The government of Andorra took over management of Banca Privada d’Andorra after two foreigners arrested in Spain were alleged to have collaborated with bank managers to do money laundering on a massive scale. The funds involved are believed to include about $2 billion embezzled from the state oil company in Venezuela. Larger sums of money funneled through the bank came from criminal enterprises in Russia and China. One of the two arrested men also carried money, authorities in Spain believe, for tax-dodging Spanish businesses. The bank, in turn, funneled money through four U.S. banks supposedly on behalf of a long list of shell companies, most apparently created by the bank itself. Andorra said some bank managers took bribes to arrange money-laundering transactions. Bank of Spain has similarly put managers in charge of the bank’s Spanish subsidiary, Banco de Madrid. In both cases, authorities emphasized that the financial stability of the banks is not in doubt. The United States formally declared the bank a suspected money-laundering operation earlier this week, though an investigation has apparently been going on for years.
U.S. banks passed Fed stress tests, if not exactly with flying colors. Bank of America must revise and resubmit its plan, but this must be seen as a victory for the bank after its previous efforts. Three of the banks most identified with Wall Street, JPMorgan, Goldman Sachs, and Morgan Stanley, passed only after extensively revising their plans to boost their financial strength. Two European-owned banks, Deutsche Bank and Santander, failed miserably, with the Fed hinting that these two banks do not quite seem to know where their money is. Citizens Bank, until recently owned by London-based RBS, is breathing easier after passing this year’s test. Its difficulties last year were tied to RBS’s financial difficulties and the turmoil surrounding the spinoff from RBS.
The tax-evasion case against HSBC has reached a court in France. Authorities there say they have a list of nearly 9,000 French customers that evaded taxes with the bank’s assistance — and that’s just looking at transactions conducted in Switzerland in 2006 and 2007.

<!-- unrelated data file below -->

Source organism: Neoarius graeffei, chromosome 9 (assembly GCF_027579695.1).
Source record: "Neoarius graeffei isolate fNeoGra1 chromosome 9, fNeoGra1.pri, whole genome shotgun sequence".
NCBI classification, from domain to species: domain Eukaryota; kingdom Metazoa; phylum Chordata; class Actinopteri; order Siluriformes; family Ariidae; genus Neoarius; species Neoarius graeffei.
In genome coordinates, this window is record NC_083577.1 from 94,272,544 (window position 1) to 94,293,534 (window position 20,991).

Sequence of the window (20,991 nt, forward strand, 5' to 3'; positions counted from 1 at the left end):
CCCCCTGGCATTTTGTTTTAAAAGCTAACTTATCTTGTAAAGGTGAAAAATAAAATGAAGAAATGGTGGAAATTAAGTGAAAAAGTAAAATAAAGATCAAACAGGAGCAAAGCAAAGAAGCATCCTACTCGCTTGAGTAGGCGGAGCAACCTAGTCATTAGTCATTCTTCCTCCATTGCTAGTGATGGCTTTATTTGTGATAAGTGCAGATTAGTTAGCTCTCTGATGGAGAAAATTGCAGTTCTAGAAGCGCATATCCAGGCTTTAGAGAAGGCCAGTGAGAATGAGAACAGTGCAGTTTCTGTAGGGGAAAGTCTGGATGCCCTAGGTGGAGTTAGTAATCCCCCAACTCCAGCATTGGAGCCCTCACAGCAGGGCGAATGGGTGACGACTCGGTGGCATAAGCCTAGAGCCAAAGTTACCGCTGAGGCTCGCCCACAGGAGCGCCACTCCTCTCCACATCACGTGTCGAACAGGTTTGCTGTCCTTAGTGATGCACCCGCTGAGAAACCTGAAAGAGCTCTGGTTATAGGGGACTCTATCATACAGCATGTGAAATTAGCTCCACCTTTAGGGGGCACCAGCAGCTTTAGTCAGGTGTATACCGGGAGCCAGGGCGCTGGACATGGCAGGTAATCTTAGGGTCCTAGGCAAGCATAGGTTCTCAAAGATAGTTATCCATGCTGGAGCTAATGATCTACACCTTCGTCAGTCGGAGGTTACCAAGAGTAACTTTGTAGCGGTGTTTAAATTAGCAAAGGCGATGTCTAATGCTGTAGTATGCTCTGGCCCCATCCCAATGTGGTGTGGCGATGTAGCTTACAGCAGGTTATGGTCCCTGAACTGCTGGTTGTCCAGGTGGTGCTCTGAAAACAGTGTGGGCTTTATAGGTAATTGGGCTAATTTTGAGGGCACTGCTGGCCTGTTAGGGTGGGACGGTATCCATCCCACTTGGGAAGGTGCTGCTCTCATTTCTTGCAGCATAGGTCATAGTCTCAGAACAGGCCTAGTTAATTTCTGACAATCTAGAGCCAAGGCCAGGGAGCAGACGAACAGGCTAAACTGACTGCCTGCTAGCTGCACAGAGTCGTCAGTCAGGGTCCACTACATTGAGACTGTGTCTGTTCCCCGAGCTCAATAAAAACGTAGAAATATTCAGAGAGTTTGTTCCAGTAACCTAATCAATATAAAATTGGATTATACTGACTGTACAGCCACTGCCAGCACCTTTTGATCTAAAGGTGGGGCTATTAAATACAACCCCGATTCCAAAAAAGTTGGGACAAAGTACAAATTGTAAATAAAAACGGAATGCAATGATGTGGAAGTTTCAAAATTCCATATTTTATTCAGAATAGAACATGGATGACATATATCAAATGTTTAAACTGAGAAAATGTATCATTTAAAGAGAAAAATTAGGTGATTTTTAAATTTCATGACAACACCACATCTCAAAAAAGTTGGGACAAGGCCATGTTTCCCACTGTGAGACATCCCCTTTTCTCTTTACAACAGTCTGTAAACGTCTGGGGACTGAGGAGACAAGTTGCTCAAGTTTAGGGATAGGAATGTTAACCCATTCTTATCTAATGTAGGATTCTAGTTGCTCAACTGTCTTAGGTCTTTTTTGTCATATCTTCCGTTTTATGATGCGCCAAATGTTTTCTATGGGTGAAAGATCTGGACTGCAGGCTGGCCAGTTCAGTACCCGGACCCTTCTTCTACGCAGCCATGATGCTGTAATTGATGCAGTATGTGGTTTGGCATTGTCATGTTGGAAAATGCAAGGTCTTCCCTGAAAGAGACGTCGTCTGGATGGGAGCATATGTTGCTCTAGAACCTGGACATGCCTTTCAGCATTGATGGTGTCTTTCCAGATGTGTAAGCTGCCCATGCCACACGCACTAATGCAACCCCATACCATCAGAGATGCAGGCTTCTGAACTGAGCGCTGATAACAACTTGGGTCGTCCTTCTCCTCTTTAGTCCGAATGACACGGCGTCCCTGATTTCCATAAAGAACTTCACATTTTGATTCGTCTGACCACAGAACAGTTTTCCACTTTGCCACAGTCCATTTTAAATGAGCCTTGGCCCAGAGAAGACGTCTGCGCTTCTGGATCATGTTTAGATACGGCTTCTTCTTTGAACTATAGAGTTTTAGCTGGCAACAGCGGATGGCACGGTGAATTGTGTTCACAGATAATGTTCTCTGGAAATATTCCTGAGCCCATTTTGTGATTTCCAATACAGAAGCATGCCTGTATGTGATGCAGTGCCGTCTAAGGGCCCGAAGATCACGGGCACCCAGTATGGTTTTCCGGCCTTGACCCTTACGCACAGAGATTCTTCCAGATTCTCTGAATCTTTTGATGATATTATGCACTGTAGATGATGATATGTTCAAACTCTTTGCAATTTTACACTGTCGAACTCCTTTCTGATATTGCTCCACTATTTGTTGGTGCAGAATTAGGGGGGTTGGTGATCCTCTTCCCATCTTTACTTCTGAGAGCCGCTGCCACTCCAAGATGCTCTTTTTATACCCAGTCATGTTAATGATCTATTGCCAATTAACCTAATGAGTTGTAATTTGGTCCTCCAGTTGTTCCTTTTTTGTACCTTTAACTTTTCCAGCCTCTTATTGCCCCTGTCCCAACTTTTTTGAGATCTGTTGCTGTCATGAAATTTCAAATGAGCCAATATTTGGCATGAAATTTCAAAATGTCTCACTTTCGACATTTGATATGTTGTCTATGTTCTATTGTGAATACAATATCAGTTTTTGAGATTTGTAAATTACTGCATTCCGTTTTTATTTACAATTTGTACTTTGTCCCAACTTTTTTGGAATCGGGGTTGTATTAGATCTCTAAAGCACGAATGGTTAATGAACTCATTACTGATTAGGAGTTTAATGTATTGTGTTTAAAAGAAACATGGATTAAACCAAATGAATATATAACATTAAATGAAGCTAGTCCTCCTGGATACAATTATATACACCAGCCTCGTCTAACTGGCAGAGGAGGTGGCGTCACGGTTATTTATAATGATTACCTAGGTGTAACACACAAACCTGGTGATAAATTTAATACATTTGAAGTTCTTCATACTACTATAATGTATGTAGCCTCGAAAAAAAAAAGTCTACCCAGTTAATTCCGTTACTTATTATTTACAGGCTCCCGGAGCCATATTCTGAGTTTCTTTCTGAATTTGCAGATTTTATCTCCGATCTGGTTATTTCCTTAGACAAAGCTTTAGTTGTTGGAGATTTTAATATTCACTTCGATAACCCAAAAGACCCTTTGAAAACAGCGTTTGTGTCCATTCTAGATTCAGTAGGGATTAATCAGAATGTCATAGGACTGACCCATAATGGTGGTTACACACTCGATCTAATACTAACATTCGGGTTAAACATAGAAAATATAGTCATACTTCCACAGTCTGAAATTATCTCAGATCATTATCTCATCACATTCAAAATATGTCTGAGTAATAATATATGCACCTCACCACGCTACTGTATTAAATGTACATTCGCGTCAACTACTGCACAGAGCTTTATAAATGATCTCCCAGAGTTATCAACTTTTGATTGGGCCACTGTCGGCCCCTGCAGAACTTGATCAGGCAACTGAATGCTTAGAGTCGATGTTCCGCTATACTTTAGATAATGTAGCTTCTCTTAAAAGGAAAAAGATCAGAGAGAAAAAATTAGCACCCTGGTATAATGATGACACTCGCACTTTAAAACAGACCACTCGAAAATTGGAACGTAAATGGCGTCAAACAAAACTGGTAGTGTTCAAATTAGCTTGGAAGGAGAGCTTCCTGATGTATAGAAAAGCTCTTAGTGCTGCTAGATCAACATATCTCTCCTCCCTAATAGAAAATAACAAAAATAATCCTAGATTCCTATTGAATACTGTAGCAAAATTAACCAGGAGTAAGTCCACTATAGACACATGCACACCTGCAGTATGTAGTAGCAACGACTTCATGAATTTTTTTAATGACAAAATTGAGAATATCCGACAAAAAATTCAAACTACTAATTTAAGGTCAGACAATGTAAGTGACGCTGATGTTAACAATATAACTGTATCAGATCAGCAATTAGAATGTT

CommerceWest earned $5 million in fees for 1.3 million fraudulent transactions it processed for a criminal customer and failed to alert regulators as required by law when other banks grew suspicious. Now the bank has agreed to pay $4.9 million in fines and admit wrongdoing. In a deferred prosecution agreement, the Department of Justice will ask to have the criminal charges dismissed if the bank can keep its hands clean for two years. Officials seized millions of dollars in assets from the customer that originated the fraudulent transactions. Plaza Bank separately settled its smaller part in the case and will pay $1.2 million. These enforcement actions might seem timid when you look at the size of the fines, but they represent a turnaround from the Bush years. In that era, Justice had an unofficial hands-off policy toward businesses that defrauded consumers using made-up transactions, fearing that if they went after criminal enterprises, they might be seen as being tough on business.
Doral Financial Corp., holding company for the failed Doral Bank and other financial subsidiaries, has begun the process of bankruptcy liquidation. Shareholders could get some money back if court rulings that blocked a tax refund for the company are eventually overturned.
An executive of Long Island’s Gold Coast Bank was arrested and charged after police reviewed security video that showed the executive assaulting a security guard at a sports event.